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What‘s Next: Navigation and Survivorship Research at the BC Cancer Agency Vancouver Island Centre

May 31, 2013

In wrapping up my posts as guest blogger for the month of May, I would like to tell you about our current activities and the new directions our research is taking.

In April 2013, the navigation research program joined forces with a larger team of researchers and health care providers to form a new research centre called the Alex & Jo Campbell Patient and Family Support Centre. This new centre within the BC Cancer Agency Vancouver Island Centre was made possible by the generous donations of our community through the BC Cancer Foundation’s Inspire the World campaign which saw a 10,000 square foot expansion dedicated to research and supportive care. The term supportive care acknowledges the full spectrum of needs experienced by patients including emotional, social, practical, psychological, informational and spiritual needs. Our team is interested in understanding these needs, developing innovative solutions to address them and ensuring that the programs we develop are beneficial from a patient’s perspective.

As we explore innovative solutions, we will continue focusing on navigation solutions, particularly the patient portal and the lay navigation model. We will also focus on survivorship care for those completing active treatment at the BC Cancer Agency. To further support patients throughout their cancer journey, a series of lifestyle interventions are being researched for their potential benefit to patients. Early this month, we partnered with Camosun College and began a research trial for colorectal patients, offering them a six week exercise study followed by three months of peer support.  Exercise has been shown to provide significant benefits to patients. However, maintenance of activity levels often declines at the end of a formal program. We hope that the model we offer will be more sustainable and yield better long term benefits for patients.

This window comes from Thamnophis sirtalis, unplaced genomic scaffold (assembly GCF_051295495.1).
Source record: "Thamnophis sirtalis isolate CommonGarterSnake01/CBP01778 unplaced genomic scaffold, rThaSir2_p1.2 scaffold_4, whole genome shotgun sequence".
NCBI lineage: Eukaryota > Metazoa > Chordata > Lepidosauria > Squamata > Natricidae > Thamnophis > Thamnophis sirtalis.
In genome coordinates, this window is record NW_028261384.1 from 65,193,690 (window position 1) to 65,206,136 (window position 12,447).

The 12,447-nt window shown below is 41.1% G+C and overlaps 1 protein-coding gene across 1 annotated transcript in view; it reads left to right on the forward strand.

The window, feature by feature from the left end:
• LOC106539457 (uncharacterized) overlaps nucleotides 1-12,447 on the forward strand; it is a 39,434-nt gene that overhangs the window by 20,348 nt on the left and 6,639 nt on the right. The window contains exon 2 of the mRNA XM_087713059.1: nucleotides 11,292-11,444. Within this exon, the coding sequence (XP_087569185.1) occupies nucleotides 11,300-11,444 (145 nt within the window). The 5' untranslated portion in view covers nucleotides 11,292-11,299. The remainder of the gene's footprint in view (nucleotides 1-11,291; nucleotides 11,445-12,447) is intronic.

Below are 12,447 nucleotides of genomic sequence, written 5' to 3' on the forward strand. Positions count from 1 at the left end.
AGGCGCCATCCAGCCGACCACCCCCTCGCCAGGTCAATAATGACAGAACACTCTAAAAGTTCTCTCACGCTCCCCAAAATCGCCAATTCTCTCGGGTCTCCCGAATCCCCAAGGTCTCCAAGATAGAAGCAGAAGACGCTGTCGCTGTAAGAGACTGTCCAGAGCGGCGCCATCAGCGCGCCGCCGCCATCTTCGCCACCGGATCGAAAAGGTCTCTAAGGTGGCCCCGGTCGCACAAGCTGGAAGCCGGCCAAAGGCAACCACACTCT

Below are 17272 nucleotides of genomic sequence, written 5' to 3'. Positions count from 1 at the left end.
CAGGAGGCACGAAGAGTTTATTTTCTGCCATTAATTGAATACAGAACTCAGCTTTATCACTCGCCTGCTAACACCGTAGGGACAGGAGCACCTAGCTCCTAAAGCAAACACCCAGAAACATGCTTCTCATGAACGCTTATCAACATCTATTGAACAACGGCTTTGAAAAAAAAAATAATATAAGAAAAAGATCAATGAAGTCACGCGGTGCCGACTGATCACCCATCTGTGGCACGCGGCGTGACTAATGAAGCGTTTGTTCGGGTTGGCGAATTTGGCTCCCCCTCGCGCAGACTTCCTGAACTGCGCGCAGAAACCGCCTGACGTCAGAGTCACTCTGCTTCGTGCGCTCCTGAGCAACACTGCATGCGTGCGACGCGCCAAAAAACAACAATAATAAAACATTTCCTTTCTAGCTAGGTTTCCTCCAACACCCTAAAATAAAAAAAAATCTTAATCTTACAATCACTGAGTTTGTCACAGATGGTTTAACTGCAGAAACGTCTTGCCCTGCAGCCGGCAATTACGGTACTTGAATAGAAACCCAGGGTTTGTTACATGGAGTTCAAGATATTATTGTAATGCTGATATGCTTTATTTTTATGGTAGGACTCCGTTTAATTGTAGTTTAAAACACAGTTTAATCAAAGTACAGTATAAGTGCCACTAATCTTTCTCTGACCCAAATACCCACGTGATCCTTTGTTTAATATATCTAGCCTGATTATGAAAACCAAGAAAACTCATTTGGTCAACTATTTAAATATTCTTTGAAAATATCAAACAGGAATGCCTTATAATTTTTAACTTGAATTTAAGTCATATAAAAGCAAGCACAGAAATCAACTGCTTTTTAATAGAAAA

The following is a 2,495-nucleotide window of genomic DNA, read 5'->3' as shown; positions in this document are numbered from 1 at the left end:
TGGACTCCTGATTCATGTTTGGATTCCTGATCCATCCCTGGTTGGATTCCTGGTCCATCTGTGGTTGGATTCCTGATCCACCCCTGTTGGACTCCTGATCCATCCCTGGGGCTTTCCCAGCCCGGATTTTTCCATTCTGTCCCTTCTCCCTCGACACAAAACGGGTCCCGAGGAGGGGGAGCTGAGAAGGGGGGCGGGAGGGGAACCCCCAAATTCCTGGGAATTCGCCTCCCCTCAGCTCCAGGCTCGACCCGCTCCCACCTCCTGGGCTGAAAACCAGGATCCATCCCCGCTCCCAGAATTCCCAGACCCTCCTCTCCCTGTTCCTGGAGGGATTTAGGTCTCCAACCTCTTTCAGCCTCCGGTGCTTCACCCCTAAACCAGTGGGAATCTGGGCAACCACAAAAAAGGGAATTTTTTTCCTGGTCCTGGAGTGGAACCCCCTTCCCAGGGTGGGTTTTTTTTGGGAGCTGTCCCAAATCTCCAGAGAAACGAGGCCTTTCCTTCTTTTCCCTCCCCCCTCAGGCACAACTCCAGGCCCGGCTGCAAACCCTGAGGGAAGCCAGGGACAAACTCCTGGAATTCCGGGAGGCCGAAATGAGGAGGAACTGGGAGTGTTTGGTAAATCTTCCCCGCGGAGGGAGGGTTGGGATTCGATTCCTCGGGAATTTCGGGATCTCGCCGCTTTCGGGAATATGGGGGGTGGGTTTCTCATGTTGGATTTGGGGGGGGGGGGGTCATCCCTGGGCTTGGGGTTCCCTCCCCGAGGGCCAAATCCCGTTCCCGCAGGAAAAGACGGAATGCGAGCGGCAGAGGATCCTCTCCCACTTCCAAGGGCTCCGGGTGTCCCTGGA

Patients have identified support to manage the symptoms and side effects of cancer treatment, in particular pain and fatigue as one of their priority need areas. Some early studies have shown that yoga can provide benefits for reducing cancer related fatigue for breast cancer patients. With cancer related fatigue being the most common side effect, we will explore how a restorative yoga program, using trained community volunteers, is a feasible, sustainable and effective program regardless of disease site.

We are extremely grateful to the BC Cancer Foundation and its donors for supporting our work in supportive care research. Through each research discovery we make, we better support our patients and improve the quality of their lives as they go through their cancer journeys. I’m proud to be part of this team, and I look forward to the year ahead as we charter new waters and discover new solutions through connecting with brave patients who share their thoughts and experience on how care and research can be improved for the patients of tomorrow. Thank you to all of you who support this valuable research program.